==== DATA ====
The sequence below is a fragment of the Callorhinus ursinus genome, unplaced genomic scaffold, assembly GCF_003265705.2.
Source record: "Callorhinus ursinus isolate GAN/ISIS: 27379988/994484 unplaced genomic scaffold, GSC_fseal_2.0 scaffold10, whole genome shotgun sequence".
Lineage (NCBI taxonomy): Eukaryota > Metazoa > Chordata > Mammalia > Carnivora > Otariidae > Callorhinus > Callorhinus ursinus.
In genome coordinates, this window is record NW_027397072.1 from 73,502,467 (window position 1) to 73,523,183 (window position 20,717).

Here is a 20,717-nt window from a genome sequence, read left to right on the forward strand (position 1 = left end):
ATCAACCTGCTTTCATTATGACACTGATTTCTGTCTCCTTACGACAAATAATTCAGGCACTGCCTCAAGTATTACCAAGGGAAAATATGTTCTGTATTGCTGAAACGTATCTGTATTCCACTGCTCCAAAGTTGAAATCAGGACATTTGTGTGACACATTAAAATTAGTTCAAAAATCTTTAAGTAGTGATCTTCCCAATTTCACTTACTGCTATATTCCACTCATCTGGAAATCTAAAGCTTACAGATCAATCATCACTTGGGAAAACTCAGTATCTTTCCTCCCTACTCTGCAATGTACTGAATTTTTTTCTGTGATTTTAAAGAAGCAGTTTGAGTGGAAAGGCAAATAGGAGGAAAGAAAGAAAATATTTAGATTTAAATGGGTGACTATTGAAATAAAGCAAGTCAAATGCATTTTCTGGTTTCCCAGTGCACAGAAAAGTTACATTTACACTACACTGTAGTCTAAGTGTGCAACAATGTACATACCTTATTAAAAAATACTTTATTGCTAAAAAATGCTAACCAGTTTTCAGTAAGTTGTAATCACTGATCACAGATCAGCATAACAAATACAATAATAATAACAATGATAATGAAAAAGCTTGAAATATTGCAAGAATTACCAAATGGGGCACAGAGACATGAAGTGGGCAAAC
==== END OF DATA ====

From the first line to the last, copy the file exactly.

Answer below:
The sequence below is a fragment of the Callorhinus ursinus genome, unplaced genomic scaffold, assembly GCF_003265705.2.
Source record: "Callorhinus ursinus isolate GAN/ISIS: 27379988/994484 unplaced genomic scaffold, GSC_fseal_2.0 scaffold10, whole genome shotgun sequence".
Lineage (NCBI taxonomy): Eukaryota > Metazoa > Chordata > Mammalia > Carnivora > Otariidae > Callorhinus > Callorhinus ursinus.
In genome coordinates, this window is record NW_027397072.1 from 73,502,467 (window position 1) to 73,523,183 (window position 20,717).

Here is a 20,717-nt window from a genome sequence, read left to right on the forward strand (position 1 = left end):
ATCAACCTGCTTTCATTATGACACTGATTTCTGTCTCCTTACGACAAATAATTCAGGCACTGCCTCAAGTATTACCAAGGGAAAATATGTTCTGTATTGCTGAAACGTATCTGTATTCCACTGCTCCAAAGTTGAAATCAGGACATTTGTGTGACACATTAAAATTAGTTCAAAAATCTTTAAGTAGTGATCTTCCCAATTTCACTTACTGCTATATTCCACTCATCTGGAAATCTAAAGCTTACAGATCAATCATCACTTGGGAAAACTCAGTATCTTTCCTCCCTACTCTGCAATGTACTGAATTTTTTTCTGTGATTTTAAAGAAGCAGTTTGAGTGGAAAGGCAAATAGGAGGAAAGAAAGAAAATATTTAGATTTAAATGGGTGACTATTGAAATAAAGCAAGTCAAATGCATTTTCTGGTTTCCCAGTGCACAGAAAAGTTACATTTACACTACACTGTAGTCTAAGTGTGCAACAATGTACATACCTTATTAAAAAATACTTTATTGCTAAAAAATGCTAACCAGTTTTCAGTAAGTTGTAATCACTGATCACAGATCAGCATAACAAATACAATAATAATAACAATGATAATGAAAAAGCTTGAAATATTGCAAGAATTACCAAATGGGGCACAGAGACATGAAGTGGGCAAAC